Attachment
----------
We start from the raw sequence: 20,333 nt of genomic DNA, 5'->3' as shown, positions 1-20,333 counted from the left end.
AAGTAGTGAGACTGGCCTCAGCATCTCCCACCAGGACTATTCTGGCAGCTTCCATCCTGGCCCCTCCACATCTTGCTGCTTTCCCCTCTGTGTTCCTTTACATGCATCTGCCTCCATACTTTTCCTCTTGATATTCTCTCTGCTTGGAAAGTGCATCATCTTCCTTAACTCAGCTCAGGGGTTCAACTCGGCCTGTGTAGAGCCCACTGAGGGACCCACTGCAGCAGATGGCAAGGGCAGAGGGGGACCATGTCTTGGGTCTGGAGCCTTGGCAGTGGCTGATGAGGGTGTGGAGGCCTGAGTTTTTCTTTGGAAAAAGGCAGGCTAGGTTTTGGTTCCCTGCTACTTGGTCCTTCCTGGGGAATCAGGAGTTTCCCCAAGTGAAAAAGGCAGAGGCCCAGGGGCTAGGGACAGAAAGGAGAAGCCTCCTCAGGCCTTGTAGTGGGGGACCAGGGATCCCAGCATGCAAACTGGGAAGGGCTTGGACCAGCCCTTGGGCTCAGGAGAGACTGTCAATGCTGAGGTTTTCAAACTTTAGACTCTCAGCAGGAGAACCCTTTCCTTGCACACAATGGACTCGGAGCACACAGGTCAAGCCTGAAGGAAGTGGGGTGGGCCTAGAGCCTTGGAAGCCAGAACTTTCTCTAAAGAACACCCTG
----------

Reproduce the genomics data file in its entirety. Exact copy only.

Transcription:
We start from the raw sequence: 20,333 nt of genomic DNA, 5'->3' as shown, positions 1-20,333 counted from the left end.
AAGTAGTGAGACTGGCCTCAGCATCTCCCACCAGGACTATTCTGGCAGCTTCCATCCTGGCCCCTCCACATCTTGCTGCTTTCCCCTCTGTGTTCCTTTACATGCATCTGCCTCCATACTTTTCCTCTTGATATTCTCTCTGCTTGGAAAGTGCATCATCTTCCTTAACTCAGCTCAGGGGTTCAACTCGGCCTGTGTAGAGCCCACTGAGGGACCCACTGCAGCAGATGGCAAGGGCAGAGGGGGACCATGTCTTGGGTCTGGAGCCTTGGCAGTGGCTGATGAGGGTGTGGAGGCCTGAGTTTTTCTTTGGAAAAAGGCAGGCTAGGTTTTGGTTCCCTGCTACTTGGTCCTTCCTGGGGAATCAGGAGTTTCCCCAAGTGAAAAAGGCAGAGGCCCAGGGGCTAGGGACAGAAAGGAGAAGCCTCCTCAGGCCTTGTAGTGGGGGACCAGGGATCCCAGCATGCAAACTGGGAAGGGCTTGGACCAGCCCTTGGGCTCAGGAGAGACTGTCAATGCTGAGGTTTTCAAACTTTAGACTCTCAGCAGGAGAACCCTTTCCTTGCACACAATGGACTCGGAGCACACAGGTCAAGCCTGAAGGAAGTGGGGTGGGCCTAGAGCCTTGGAAGCCAGAACTTTCTCTAAAGAACACCCTG